In the end it is a cruel joke however since; All things are wearisome, more than one can say. The eye never has enough of seeing, nor the ear its fill of hearing (Eccles 1:7). And again, Whoever loves money never has enough; whoever loves wealth is never satisfied with their income. [It] is meaningless….. The sleep of a laborer is sweet, whether they eat little or much, but as for the rich, their abundance permits them no sleep. (Eccles 5:10-12) But never mind, the materialist will still insist it is the only thing real or the only thing relevant.

The error of materialism is ultimately tied up in thinking that matter is all that exists and that man, a creature of matter and spirit, can be satisfied only with matter. Materialism denies a whole world of moral and spiritual realities that are meant to nourish the human person: goodness, beauty, truth, justice, equity, transcendence, truth courage, feelings, attitudes, angels and God. These are ultimately spiritual realities. They may have physical manifestations, to some extent, but they are not physical. Justice does not walk through the door and take a seat in the front row. Transcendence does not step out for a stroll, give a speech or shake hands with beauty. Such things are not merely material.

To deny the spiritual is to already be dying, for the form of this world is passing away. To deny the spiritual is to have little to live for other than today, for tomorrow is uncertain and one step closer to death.

The second head of Cerberus is materialism. He beckons us and draws our culture to live already in Hades, the abode, the culture of death.

3. Individualism – The error of individualism exalts the individual over and above all notions of the common good, and our need to responsibility live in communion with God and others. Individualism exalts the view of the individual at the expense of the received wisdom of tradition. Individualism demands autonomy without proper regard to rights and needs of others. It minimizes duties toward others and maximizes personal prerogatives and privileges. It also tends to deny a balanced notion of dependence on others for human formation and the need to accept correction and instruction. Individualism also results in a weakening of the Church, schools and other institutions by neglecting our duty to take part in and, support them, crucial as they are to the flourishing of the human family. Just as we could not enter this world without God and our parents, so neither can we live fully in isolation from God and others.

Personal freedom and autonomy have their place and should not be usurped by government or other collectives. But freedom today is often misunderstood as the ability to do whatever I please, instead of the ability, the power, to do what is good. Freedom is not absolute and should not be detached from respect for the rights and good of others.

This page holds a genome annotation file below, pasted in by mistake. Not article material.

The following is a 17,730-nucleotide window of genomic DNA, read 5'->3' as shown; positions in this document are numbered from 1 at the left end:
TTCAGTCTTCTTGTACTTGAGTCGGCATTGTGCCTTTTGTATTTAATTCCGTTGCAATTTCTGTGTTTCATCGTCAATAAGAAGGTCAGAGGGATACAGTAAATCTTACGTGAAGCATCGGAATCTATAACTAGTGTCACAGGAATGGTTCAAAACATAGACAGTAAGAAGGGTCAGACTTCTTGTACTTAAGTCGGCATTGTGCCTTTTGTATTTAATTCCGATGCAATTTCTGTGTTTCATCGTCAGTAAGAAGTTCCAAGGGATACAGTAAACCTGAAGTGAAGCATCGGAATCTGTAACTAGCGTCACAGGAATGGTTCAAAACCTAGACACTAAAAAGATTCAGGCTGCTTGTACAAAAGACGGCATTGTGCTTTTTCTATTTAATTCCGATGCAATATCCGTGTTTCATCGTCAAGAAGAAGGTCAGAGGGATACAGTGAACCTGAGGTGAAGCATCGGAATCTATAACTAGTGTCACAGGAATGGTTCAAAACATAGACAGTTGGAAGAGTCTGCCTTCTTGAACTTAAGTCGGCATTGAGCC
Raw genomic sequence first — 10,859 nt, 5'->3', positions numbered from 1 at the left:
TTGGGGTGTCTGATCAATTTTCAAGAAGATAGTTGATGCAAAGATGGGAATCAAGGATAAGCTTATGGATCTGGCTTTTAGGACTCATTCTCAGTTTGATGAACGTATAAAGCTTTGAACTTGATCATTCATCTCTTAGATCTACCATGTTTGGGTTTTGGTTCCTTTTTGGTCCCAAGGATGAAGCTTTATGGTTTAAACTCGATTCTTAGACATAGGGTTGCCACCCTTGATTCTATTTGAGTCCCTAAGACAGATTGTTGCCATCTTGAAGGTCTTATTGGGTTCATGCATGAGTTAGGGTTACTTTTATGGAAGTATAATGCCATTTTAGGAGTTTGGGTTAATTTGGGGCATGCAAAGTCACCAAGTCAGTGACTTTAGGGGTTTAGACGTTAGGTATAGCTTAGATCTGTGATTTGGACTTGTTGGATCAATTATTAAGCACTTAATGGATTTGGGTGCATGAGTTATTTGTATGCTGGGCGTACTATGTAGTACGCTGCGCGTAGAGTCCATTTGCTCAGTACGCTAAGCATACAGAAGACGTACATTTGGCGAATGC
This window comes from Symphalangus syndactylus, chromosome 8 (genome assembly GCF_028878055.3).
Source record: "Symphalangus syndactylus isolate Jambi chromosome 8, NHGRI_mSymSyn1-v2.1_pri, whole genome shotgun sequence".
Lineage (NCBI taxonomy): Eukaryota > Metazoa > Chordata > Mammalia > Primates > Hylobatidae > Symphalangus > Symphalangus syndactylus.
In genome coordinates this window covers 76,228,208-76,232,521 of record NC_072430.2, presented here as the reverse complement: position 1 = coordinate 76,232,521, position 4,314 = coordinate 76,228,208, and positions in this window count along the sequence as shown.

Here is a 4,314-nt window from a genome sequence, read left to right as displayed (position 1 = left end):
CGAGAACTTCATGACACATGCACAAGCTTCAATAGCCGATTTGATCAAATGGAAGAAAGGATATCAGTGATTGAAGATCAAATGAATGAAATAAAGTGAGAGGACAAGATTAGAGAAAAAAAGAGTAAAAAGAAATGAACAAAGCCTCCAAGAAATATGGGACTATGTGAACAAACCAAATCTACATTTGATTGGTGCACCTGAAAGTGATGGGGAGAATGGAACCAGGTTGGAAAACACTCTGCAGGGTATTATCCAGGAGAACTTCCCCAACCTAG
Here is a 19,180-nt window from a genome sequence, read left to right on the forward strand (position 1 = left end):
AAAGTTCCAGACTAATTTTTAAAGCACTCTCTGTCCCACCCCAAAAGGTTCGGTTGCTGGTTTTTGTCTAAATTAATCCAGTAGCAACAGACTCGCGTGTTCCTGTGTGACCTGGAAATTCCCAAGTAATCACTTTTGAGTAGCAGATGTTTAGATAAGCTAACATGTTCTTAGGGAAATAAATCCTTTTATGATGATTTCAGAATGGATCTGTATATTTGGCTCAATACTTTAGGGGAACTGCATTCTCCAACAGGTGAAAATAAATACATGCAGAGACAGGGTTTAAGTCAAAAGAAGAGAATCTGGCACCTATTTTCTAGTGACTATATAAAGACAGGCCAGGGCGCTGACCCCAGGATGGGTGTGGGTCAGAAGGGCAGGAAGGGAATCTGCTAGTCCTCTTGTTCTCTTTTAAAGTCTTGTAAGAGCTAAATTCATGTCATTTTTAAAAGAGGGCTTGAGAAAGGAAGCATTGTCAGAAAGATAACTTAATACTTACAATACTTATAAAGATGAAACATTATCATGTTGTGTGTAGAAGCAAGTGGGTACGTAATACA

Excessive and mistaken notions of freedom have caused great harm in our culture and it is often children who suffer the most. Sexual promiscuity, easy divorce, abortion, substance abuse and so forth are an abuse of freedom and cause harm to children, and to the wider society that must often seek to repair the damage caused by irresponsible behavior.

Individualism is the third head of Cerberus. By it he beckons us to Hades, the culture of death, since by it, he breaks down the ties that give life. So pervasive is individualism today that over 40% of people surveyed think marriage is passé. The result is death: contraception, low birthrates, abortion, and the children who are born are increasingly raised in the problematic settings of broken homes, daycare and poor discipline.

So here are, struggling with a culture of death in the West, (Hades) and our own Cerberus bids more of us enter. Pardon my figurative imagery, in this post. Allegorical Cerberus is not to be numbered among the ranks of “man’s best friend.” He’s a wild dog, scarcely trained at all. You will not be his master, he wants to be yours. Resist him, solid in your faith (1 Peter 5:9)

There are good things in our culture and some hopeful trends, among the young especially. We have discussed those here too. But allow today’s blog as a figure of what ails us. When we can name the demons they have less power over us.

Here is probably the most secular song ever written. It is deconstructionist, nihilistic, atheistic, anarchistic, and materialistic. And most Christians sing along with it on the radio with narry a thought. (Pay attention to the lyrics, they are terrible). Some have told me John Lennon disavowed this song before his death, but I have not been able to verify this. It is surely a song emblematic of the age of the triple header threat. Cerberus would be proud.

6 Responses

  1. Alex says:

    An old post, Msgr., but still enlightening. Thank you

  2. Peter Wolczuk says:

    Formidable and aggressive looking fellow isn’t he? Wonder if he has an unhealthy stress level. Anyhow, in the first part; “… Saecula which is translated as “world” but can also be understood to refer to the “age” or “times” in which we live.” sounds like it may be referring to the time interval between the paradigm shifts when our perception of God’s natural law changes and how we can assume that it’s better, even if something’s lost and something else is gained.
    Seems to point to how arrogant a culture can become in thinking that the most recent secular view is now the ultimate, best and final answer to everything – even as the society forgets how much closer an earlier society may have been to nature as tech advances took us further from it and from God’s bigger perspective
    This set of ‘blog posts shows how a high tech outlook can drift in interpretation until the last poster, “steppe”, shows how a simpler look clears a misconception. http://physicsworld.com/cws/article/news/46688

  3. MIKE says:

    Interesting – an old post. A good and faithful priest is perhaps distracted by the elephant in the room. m

  4. Kevin says:

    Years ago while watching an interview of the historian David McCullough on public TV – I think he was plugging his book on Teddy Roosevelt – he remarked that one of the things he tries to do with his students is to warn them against the “hubris of the present” a belief that, because we have reached certain technological heights, this somehow equates to a moral, theological, or ethical superiority over past cultures and civilizations. What we are seeing today is that such hubris is not only alive and well, it has become rampant; and it is accompanied by an vehement intolerance of contrary views or beliefs.

  5. Xylia says:

    Is Secularism, Materialism, and Individualism the name of each head I need to know